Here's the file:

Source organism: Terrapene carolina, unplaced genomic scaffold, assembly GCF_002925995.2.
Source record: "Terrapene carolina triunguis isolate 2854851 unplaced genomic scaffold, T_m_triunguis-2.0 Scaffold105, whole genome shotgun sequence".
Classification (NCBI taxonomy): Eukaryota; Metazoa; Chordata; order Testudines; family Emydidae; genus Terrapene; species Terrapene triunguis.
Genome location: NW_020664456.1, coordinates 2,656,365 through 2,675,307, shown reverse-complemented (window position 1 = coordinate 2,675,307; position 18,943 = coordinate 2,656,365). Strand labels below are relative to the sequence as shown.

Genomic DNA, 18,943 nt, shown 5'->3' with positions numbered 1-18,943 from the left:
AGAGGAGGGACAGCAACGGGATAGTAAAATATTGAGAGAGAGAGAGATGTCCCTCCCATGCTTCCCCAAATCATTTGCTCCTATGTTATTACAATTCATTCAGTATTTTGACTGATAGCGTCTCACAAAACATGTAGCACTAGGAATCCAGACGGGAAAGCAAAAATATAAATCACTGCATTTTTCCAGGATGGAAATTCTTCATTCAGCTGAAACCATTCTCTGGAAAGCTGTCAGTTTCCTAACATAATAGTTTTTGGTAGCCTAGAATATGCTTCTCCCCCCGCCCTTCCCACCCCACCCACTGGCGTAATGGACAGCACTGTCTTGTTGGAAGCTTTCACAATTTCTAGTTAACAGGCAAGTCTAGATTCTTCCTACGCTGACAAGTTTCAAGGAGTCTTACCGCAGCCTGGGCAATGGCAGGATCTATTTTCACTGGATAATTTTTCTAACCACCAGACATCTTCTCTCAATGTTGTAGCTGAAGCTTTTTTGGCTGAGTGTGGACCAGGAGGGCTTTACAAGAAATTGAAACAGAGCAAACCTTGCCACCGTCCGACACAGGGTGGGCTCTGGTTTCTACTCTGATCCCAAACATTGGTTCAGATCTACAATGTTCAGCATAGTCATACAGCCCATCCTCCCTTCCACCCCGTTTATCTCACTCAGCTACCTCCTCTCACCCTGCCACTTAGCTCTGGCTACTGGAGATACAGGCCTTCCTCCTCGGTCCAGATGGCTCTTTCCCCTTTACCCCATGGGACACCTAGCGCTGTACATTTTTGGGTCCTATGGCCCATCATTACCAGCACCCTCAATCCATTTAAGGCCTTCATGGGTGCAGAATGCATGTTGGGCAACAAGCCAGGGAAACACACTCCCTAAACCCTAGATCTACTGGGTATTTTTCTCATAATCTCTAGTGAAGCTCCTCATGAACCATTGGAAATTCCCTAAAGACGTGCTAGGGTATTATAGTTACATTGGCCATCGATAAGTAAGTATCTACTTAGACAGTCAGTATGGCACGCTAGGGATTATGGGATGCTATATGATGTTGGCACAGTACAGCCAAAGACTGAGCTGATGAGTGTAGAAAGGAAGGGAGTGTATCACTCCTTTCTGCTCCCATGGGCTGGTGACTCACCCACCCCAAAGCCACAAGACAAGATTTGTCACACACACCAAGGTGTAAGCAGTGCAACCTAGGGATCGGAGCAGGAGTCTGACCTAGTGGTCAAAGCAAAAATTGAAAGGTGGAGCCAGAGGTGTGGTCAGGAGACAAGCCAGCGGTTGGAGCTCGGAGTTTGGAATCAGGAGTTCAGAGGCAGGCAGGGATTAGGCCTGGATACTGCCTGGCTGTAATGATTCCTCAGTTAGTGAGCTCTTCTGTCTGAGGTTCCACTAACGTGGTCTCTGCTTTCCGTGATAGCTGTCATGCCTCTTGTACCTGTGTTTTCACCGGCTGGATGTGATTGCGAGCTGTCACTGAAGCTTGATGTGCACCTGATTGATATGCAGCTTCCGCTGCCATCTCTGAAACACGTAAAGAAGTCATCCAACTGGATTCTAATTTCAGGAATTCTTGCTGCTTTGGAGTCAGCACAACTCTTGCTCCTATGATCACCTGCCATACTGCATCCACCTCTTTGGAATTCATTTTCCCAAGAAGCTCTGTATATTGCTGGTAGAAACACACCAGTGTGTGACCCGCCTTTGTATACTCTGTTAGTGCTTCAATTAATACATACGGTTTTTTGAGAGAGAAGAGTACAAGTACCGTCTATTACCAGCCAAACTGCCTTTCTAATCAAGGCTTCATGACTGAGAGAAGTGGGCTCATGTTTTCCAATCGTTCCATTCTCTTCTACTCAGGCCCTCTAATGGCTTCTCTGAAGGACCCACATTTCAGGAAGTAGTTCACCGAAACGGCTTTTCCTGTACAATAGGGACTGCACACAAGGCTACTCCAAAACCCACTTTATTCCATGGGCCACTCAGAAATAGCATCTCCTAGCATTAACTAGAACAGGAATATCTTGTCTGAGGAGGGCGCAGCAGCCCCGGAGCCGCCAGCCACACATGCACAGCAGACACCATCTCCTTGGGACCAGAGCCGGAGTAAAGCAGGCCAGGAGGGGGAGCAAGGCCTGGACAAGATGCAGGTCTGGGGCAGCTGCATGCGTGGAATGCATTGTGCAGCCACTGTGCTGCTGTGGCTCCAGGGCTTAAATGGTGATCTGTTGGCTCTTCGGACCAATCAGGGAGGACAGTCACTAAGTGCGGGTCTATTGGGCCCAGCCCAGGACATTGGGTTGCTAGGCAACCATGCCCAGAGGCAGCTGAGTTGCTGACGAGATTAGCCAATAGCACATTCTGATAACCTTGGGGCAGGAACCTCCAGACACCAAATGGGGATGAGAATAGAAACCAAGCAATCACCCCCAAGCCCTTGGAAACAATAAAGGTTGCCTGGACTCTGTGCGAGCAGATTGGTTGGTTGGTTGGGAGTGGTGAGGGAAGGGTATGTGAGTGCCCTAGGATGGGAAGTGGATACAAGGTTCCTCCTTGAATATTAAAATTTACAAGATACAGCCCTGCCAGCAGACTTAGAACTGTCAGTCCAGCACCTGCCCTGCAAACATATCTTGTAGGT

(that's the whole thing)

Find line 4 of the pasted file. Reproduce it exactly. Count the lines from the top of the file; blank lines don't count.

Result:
Genome location: NW_020664456.1, coordinates 2,656,365 through 2,675,307, shown reverse-complemented (window position 1 = coordinate 2,675,307; position 18,943 = coordinate 2,656,365). Strand labels below are relative to the sequence as shown.